In Defence of the Normative Account of Ignorance.Anne Meylan - forthcoming - Erkenntnis:1-15.
    The standard view of ignorance is that it consists in the mere lack of knowledge or true belief. Duncan Pritchard has recently argued, against the standard view, that ignorance is the lack of knowledge/true belief that is due to an improper inquiry. I shall call, Pritchard’s alternative account the Normative Account. The purpose of this article is to strengthen the Normative Account by providing an independent vargument supporting it.
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  43.  59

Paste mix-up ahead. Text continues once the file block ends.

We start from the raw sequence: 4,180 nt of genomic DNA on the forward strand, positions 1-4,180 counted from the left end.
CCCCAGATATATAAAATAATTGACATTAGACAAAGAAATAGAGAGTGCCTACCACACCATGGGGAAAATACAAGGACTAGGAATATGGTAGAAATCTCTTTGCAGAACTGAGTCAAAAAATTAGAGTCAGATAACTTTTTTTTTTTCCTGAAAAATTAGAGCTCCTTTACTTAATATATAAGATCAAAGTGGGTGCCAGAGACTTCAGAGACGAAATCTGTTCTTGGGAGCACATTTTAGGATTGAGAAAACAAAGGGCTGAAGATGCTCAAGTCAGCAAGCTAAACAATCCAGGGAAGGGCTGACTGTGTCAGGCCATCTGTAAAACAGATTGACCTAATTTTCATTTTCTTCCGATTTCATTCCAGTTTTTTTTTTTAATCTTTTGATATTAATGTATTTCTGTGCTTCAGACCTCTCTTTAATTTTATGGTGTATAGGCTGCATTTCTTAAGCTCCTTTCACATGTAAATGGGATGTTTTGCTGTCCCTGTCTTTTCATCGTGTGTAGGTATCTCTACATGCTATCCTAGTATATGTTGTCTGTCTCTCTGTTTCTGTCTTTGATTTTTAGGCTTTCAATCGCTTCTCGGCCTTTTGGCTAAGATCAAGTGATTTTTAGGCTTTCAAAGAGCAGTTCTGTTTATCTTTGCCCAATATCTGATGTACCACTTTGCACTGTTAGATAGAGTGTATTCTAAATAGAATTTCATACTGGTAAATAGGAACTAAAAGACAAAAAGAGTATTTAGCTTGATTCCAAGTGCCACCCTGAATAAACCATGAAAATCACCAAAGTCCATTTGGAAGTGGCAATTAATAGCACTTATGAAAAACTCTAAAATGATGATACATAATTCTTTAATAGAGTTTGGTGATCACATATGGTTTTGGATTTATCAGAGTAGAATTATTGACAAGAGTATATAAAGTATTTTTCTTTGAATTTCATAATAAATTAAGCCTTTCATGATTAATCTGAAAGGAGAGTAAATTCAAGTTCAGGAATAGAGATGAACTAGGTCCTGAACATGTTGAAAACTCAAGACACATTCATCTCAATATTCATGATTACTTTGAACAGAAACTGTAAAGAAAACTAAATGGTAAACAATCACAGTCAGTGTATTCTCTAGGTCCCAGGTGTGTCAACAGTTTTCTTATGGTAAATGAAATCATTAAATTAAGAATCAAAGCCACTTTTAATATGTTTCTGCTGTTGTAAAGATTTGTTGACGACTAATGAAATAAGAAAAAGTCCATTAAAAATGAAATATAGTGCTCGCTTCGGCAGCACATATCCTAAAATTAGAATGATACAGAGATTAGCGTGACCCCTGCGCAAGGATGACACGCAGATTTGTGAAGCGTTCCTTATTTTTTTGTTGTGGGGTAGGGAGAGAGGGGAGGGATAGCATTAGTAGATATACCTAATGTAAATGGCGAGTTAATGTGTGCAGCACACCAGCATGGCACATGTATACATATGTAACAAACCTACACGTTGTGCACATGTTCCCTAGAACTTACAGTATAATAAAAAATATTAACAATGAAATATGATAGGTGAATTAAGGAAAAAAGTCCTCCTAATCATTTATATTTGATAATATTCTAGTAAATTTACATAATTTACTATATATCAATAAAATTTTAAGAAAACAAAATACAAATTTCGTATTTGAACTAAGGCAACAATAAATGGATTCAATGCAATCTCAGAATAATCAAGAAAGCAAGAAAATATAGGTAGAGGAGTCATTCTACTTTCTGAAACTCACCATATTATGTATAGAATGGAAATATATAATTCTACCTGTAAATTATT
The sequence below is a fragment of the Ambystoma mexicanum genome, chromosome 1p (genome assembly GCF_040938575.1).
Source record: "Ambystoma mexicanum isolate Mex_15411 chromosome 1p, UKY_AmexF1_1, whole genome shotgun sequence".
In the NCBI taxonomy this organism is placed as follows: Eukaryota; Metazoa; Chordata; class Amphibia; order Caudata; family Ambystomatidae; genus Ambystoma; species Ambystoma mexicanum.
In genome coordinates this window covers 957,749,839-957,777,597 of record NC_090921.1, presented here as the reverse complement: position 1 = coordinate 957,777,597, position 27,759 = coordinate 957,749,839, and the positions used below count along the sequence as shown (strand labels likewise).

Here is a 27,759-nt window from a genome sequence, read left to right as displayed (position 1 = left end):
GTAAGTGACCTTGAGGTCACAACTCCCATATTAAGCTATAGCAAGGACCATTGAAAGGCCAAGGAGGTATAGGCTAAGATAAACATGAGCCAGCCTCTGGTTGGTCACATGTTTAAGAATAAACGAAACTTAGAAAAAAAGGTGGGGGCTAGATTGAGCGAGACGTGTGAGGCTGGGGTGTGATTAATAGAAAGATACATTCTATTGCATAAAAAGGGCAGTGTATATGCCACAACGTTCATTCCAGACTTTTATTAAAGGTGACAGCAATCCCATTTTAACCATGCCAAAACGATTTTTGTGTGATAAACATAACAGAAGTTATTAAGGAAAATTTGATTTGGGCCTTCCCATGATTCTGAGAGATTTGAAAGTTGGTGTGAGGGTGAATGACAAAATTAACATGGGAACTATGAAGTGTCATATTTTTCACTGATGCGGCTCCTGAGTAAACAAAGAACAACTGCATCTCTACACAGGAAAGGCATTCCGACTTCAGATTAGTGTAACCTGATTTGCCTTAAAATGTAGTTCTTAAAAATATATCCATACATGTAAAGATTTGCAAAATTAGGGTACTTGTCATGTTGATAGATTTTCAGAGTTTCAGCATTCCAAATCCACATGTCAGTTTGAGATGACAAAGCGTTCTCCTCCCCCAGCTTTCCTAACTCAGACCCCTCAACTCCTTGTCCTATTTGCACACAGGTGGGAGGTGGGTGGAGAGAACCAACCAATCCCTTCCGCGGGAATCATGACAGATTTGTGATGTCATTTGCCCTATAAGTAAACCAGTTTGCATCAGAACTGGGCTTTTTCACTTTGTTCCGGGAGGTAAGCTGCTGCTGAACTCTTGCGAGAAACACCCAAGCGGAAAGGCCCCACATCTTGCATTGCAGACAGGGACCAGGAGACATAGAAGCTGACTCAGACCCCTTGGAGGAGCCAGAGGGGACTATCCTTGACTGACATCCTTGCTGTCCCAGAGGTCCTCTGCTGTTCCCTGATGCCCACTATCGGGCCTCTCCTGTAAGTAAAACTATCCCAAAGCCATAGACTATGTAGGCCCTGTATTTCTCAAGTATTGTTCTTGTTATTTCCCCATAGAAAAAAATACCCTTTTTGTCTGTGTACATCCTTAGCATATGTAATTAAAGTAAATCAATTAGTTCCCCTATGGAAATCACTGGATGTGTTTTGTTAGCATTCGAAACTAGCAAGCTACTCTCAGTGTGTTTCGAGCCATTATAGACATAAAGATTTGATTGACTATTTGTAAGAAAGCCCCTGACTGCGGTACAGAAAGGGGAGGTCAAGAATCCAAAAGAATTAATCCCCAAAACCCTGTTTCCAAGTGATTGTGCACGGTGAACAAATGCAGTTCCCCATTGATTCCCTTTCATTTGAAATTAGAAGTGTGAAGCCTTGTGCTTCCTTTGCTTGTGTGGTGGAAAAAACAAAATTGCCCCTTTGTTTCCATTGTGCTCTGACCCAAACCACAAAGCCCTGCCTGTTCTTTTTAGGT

Ignorance and Its Disvalue.Anne Meylan - 2020 - Grazer Philosophische Studien 97 (3):433-447.
    It is commonly accepted – not only in the philosophical literature but also in daily life – that ignorance is a failure of some sort. As a result, a desideratum of any ontological account of ignorance is that it must be able to explain why there is something wrong with being ignorant of a true proposition. This article shows two things. First, two influential accounts of ignorance – the Knowledge Account and the True Belief Account – do not satisfy this (...)
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  44. Refusing the COVID-19 vaccine: What’s wrong with that?Anne Meylan & Sebastian Schmidt - 2023 - Philosophical Psychology 36 (6):1102-1124.